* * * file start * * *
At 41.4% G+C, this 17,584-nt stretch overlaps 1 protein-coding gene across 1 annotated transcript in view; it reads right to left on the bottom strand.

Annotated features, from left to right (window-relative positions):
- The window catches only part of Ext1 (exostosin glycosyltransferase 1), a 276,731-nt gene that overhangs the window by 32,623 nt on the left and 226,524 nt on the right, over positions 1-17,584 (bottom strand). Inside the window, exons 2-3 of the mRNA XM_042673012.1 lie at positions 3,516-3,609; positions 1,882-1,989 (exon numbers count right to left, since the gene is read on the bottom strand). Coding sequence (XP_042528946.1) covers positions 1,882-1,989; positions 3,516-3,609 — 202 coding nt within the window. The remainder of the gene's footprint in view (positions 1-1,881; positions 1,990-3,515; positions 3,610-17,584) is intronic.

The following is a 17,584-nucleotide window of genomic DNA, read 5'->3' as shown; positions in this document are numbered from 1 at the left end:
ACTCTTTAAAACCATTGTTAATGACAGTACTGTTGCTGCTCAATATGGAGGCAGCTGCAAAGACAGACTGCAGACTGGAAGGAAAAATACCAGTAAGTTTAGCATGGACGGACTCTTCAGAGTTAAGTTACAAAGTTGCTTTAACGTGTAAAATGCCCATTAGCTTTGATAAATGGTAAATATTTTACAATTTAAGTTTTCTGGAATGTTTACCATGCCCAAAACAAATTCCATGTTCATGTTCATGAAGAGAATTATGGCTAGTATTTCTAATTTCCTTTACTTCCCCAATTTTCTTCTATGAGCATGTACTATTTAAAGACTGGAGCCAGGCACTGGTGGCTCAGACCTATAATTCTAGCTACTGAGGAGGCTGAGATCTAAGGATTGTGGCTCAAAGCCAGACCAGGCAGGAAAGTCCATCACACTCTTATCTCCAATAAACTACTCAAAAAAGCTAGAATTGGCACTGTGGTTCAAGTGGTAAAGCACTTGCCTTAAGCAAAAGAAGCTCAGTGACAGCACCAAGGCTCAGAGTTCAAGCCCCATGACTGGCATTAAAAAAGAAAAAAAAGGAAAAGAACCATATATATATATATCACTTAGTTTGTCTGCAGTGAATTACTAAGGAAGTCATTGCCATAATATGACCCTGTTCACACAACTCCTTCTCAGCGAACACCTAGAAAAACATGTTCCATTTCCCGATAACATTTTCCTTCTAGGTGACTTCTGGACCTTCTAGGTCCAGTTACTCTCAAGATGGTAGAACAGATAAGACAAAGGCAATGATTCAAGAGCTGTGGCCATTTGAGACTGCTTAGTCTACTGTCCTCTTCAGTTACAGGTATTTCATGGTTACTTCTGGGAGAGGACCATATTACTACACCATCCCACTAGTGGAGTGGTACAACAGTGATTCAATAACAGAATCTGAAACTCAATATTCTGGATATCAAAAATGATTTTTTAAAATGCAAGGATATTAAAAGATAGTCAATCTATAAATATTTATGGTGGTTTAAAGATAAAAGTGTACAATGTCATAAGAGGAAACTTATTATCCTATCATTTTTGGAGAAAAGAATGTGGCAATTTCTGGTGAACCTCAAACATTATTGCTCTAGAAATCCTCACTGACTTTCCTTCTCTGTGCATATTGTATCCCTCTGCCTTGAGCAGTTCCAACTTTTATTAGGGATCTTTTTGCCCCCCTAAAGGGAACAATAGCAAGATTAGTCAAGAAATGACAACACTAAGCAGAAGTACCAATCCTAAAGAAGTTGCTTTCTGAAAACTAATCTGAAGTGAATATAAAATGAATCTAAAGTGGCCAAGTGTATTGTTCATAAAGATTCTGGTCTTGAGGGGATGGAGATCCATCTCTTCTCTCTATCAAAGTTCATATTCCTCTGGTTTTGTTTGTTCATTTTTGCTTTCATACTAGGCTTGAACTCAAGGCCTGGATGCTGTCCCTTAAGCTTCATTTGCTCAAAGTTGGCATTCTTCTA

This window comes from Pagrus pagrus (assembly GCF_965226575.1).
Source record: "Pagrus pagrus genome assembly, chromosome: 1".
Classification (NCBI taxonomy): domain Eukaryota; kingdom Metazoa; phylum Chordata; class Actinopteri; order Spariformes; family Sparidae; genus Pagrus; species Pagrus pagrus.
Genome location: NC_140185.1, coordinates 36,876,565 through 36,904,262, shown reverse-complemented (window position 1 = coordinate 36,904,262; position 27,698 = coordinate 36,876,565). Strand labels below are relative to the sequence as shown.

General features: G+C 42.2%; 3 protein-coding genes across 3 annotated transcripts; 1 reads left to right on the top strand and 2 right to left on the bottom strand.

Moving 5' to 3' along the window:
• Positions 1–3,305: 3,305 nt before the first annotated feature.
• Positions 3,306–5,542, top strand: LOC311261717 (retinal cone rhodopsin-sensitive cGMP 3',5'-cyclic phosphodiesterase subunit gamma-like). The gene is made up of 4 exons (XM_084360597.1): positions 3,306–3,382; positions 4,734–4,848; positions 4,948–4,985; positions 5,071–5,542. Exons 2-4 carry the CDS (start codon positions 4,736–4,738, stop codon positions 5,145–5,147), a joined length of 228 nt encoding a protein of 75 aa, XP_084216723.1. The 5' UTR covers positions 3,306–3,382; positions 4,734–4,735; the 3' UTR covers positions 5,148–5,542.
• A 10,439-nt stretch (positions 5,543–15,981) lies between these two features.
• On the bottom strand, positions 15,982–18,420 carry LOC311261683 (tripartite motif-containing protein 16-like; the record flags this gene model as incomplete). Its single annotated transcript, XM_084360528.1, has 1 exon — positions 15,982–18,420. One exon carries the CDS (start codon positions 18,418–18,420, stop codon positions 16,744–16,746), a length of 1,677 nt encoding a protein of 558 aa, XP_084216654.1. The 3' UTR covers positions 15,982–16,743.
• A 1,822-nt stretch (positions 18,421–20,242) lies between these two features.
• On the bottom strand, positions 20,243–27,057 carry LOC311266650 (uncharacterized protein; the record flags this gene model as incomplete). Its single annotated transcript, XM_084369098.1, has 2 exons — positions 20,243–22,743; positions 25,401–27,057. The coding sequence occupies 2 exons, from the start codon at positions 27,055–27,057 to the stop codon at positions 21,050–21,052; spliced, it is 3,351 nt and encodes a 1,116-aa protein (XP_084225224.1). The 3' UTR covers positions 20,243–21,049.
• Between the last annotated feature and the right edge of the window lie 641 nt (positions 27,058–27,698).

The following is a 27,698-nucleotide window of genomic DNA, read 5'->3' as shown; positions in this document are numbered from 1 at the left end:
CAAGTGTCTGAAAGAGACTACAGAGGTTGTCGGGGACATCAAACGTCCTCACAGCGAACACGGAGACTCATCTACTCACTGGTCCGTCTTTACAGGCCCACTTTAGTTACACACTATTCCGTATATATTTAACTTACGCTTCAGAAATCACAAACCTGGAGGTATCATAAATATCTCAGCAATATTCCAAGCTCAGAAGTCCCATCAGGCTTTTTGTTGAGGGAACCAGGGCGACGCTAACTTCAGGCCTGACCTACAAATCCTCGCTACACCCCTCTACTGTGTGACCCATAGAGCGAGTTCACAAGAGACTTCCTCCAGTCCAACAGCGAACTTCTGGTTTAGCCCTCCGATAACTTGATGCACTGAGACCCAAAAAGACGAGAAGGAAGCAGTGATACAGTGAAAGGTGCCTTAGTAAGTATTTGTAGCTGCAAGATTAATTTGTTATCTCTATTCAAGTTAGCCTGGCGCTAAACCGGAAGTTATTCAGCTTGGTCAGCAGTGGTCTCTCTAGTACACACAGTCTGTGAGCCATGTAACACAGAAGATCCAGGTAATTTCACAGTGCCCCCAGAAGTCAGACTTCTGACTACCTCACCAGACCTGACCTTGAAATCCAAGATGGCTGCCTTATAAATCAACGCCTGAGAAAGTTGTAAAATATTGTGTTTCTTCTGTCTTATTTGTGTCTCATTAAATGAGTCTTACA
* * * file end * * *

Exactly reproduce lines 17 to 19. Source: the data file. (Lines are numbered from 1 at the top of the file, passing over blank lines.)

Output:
• On the bottom strand, positions 20,243–27,057 carry LOC311266650 (uncharacterized protein; the record flags this gene model as incomplete). Its single annotated transcript, XM_084369098.1, has 2 exons — positions 20,243–22,743; positions 25,401–27,057. The coding sequence occupies 2 exons, from the start codon at positions 27,055–27,057 to the stop codon at positions 21,050–21,052; spliced, it is 3,351 nt and encodes a 1,116-aa protein (XP_084225224.1). The 3' UTR covers positions 20,243–21,049.
• Between the last annotated feature and the right edge of the window lie 641 nt (positions 27,058–27,698).

The following is a 27,698-nucleotide window of genomic DNA, read 5'->3' as shown; positions in this document are numbered from 1 at the left end: